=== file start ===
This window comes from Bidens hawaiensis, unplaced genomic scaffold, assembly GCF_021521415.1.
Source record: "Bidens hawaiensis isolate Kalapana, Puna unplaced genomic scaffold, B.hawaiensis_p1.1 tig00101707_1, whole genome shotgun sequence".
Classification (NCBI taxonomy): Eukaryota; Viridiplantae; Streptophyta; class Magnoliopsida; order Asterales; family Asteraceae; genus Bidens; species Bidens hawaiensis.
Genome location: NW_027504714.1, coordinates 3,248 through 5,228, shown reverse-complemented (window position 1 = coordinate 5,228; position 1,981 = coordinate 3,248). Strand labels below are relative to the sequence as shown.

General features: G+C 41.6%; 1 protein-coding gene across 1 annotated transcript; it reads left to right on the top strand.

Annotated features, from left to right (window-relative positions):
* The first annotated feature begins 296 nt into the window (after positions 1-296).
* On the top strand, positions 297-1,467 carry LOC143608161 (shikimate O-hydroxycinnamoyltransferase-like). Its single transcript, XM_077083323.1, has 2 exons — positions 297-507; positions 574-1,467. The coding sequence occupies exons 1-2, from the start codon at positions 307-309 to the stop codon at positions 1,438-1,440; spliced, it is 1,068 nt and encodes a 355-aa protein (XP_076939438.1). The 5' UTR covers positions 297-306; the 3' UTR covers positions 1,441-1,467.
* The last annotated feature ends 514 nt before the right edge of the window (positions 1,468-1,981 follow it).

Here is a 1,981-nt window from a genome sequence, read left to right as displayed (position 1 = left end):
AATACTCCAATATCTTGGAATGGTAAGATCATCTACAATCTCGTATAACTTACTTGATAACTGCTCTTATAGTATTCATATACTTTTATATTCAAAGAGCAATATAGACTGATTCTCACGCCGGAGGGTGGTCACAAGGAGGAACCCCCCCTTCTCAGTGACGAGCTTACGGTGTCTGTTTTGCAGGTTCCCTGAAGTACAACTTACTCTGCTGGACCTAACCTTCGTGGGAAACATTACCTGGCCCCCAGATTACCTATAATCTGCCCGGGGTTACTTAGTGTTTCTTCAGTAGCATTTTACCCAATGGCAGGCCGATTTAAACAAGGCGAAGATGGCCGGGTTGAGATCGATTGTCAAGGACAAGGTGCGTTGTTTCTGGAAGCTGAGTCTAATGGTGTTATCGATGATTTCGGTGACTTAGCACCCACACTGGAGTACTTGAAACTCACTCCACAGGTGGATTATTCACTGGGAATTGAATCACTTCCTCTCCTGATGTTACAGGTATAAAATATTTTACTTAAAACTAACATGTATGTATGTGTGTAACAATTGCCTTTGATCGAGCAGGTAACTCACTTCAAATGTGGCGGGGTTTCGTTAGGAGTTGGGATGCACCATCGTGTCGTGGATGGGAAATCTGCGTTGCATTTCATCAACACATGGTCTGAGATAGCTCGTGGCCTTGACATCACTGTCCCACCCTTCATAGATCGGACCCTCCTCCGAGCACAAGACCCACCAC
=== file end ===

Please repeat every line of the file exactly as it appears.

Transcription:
This window comes from Bidens hawaiensis, unplaced genomic scaffold, assembly GCF_021521415.1.
Source record: "Bidens hawaiensis isolate Kalapana, Puna unplaced genomic scaffold, B.hawaiensis_p1.1 tig00101707_1, whole genome shotgun sequence".
Classification (NCBI taxonomy): Eukaryota; Viridiplantae; Streptophyta; class Magnoliopsida; order Asterales; family Asteraceae; genus Bidens; species Bidens hawaiensis.
Genome location: NW_027504714.1, coordinates 3,248 through 5,228, shown reverse-complemented (window position 1 = coordinate 5,228; position 1,981 = coordinate 3,248). Strand labels below are relative to the sequence as shown.

General features: G+C 41.6%; 1 protein-coding gene across 1 annotated transcript; it reads left to right on the top strand.

Annotated features, from left to right (window-relative positions):
* The first annotated feature begins 296 nt into the window (after positions 1-296).
* On the top strand, positions 297-1,467 carry LOC143608161 (shikimate O-hydroxycinnamoyltransferase-like). Its single transcript, XM_077083323.1, has 2 exons — positions 297-507; positions 574-1,467. The coding sequence occupies exons 1-2, from the start codon at positions 307-309 to the stop codon at positions 1,438-1,440; spliced, it is 1,068 nt and encodes a 355-aa protein (XP_076939438.1). The 5' UTR covers positions 297-306; the 3' UTR covers positions 1,441-1,467.
* The last annotated feature ends 514 nt before the right edge of the window (positions 1,468-1,981 follow it).

Here is a 1,981-nt window from a genome sequence, read left to right as displayed (position 1 = left end):
AATACTCCAATATCTTGGAATGGTAAGATCATCTACAATCTCGTATAACTTACTTGATAACTGCTCTTATAGTATTCATATACTTTTATATTCAAAGAGCAATATAGACTGATTCTCACGCCGGAGGGTGGTCACAAGGAGGAACCCCCCCTTCTCAGTGACGAGCTTACGGTGTCTGTTTTGCAGGTTCCCTGAAGTACAACTTACTCTGCTGGACCTAACCTTCGTGGGAAACATTACCTGGCCCCCAGATTACCTATAATCTGCCCGGGGTTACTTAGTGTTTCTTCAGTAGCATTTTACCCAATGGCAGGCCGATTTAAACAAGGCGAAGATGGCCGGGTTGAGATCGATTGTCAAGGACAAGGTGCGTTGTTTCTGGAAGCTGAGTCTAATGGTGTTATCGATGATTTCGGTGACTTAGCACCCACACTGGAGTACTTGAAACTCACTCCACAGGTGGATTATTCACTGGGAATTGAATCACTTCCTCTCCTGATGTTACAGGTATAAAATATTTTACTTAAAACTAACATGTATGTATGTGTGTAACAATTGCCTTTGATCGAGCAGGTAACTCACTTCAAATGTGGCGGGGTTTCGTTAGGAGTTGGGATGCACCATCGTGTCGTGGATGGGAAATCTGCGTTGCATTTCATCAACACATGGTCTGAGATAGCTCGTGGCCTTGACATCACTGTCCCACCCTTCATAGATCGGACCCTCCTCCGAGCACAAGACCCACCAC